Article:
In other words, it’s the kind of song that appeals to a broad listener base, while still allowing the musicians to do their thing—which is one secret of this duo’s success. Another is raw talent: Bruce and Jim have been playing at Lewers for more than fifteen years, during which time they’ve also worked with virtually every noteworthy local musician and shared the stage with legends like Frank Morgan, Ronnie Kuber, Ernie Watts and Stan Getz. Recently, Dianna Krall dropped by for an impromptu set.

Even so, the duo has seen its share of quiet nights in the lounge—even now, on this particular Wednesday, they started the evening playing to a young couple parked on a love seat, obviously way more into each other than whatever was going down on stage. Not the norm for these two, but it happens sometimes.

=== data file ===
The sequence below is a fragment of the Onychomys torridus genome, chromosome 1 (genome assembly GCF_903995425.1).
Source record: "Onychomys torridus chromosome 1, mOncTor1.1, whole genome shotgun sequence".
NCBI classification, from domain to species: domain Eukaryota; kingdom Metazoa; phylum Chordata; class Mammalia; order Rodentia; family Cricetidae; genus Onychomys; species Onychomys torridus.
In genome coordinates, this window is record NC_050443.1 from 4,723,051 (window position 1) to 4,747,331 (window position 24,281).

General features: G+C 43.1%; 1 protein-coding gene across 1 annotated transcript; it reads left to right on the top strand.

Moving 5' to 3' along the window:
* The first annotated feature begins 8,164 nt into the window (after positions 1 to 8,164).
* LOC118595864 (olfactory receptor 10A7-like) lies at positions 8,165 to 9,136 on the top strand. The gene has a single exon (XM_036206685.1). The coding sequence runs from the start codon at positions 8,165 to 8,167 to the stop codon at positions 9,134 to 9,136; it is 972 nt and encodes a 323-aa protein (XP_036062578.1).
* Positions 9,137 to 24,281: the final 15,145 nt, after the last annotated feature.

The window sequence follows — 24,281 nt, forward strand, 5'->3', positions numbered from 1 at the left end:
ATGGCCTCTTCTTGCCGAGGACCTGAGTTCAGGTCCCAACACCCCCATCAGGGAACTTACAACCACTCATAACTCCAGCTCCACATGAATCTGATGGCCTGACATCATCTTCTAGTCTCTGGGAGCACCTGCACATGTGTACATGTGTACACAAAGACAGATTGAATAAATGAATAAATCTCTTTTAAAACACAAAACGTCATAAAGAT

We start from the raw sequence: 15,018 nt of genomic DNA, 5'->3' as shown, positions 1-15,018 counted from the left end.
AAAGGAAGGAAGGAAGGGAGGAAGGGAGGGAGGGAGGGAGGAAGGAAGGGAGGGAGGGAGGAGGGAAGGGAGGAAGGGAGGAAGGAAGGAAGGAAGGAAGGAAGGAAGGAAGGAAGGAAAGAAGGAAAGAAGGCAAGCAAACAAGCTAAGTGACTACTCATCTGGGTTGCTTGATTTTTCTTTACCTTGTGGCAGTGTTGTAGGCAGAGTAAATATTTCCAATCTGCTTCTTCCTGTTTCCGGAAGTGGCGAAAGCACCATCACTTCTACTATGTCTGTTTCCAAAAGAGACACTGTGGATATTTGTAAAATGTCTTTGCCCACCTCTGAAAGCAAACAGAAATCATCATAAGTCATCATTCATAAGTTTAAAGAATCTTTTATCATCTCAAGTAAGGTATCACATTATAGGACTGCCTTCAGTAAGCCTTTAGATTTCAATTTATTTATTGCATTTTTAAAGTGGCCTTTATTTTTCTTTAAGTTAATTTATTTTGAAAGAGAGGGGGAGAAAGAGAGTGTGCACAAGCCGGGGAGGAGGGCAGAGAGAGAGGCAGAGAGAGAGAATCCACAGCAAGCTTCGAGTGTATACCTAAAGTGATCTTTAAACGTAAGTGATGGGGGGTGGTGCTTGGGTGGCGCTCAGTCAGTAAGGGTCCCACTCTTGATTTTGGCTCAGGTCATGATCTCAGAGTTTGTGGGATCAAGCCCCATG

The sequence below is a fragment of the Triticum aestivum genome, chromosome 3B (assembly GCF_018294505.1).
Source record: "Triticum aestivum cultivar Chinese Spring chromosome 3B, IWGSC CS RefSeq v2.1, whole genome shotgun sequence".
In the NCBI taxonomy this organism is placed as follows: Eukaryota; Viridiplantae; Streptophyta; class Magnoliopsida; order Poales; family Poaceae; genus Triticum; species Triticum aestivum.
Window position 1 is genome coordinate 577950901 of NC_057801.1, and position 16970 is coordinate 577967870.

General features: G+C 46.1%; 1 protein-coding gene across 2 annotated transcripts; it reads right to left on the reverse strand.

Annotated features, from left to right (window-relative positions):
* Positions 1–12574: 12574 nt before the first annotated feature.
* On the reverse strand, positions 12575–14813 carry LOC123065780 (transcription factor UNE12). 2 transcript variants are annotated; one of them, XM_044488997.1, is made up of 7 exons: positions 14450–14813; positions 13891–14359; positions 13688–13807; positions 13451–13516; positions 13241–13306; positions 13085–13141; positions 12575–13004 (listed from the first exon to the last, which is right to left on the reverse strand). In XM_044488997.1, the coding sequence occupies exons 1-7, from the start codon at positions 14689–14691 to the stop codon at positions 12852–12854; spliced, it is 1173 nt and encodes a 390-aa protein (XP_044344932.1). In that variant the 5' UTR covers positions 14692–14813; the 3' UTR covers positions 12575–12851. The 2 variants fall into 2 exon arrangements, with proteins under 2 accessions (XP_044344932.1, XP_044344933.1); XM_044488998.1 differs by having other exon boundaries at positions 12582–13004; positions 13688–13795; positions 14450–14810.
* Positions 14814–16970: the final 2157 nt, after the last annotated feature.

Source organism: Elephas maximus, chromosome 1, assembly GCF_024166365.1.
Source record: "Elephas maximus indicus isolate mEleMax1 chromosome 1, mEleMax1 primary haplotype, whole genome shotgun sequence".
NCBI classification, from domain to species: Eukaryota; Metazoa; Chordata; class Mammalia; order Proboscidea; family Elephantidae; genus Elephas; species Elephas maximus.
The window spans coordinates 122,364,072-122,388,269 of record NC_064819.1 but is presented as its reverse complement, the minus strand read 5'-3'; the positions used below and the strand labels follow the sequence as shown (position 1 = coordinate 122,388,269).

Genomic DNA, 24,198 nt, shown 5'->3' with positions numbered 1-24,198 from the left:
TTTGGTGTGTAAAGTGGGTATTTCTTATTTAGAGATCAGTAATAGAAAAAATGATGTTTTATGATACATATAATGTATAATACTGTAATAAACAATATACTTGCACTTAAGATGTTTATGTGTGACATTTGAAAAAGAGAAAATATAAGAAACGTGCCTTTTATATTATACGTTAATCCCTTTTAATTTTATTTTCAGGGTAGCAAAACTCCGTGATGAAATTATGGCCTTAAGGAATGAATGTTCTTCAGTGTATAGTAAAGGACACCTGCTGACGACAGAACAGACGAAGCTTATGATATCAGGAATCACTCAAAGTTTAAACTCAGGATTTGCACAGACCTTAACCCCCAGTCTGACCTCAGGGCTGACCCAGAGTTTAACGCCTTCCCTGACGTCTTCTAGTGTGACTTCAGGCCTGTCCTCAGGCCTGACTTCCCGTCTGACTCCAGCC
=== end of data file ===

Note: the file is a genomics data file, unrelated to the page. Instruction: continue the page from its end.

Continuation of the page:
“We do acoustic jazz, we don’t use any synthesizers … no fusion,” says Bruce between sets, brushing the front of his suit. “And sometimes it’s hard to reach people who aren’t familiar with jazz—sometimes people get turned off by it, like they do classical or the opera … they feel intimidated by the music because they think they have to know theory.


Bassist Bruce Hamada and pianist Jim
Howard have been a mainstay at Lewers Lounge form more than fifteen years

now, purring their own spin on iconic
songs from the chamber jazz canon.

“My dad, also Bruce Hamada, is a well-known jazz drummer from the Islands—he was with the Royal Hawaiian Band. When I was a kid, he didn’t want me to be a musician because of the business, but it was better for my father’s generation than it is now—these days, it’s like we’re an endangered species.”

But when I ask why he doesn’t simply up and go to a place where audiences might be more generally tuned in, Bruce has a simple answer: Hawai‘i is home.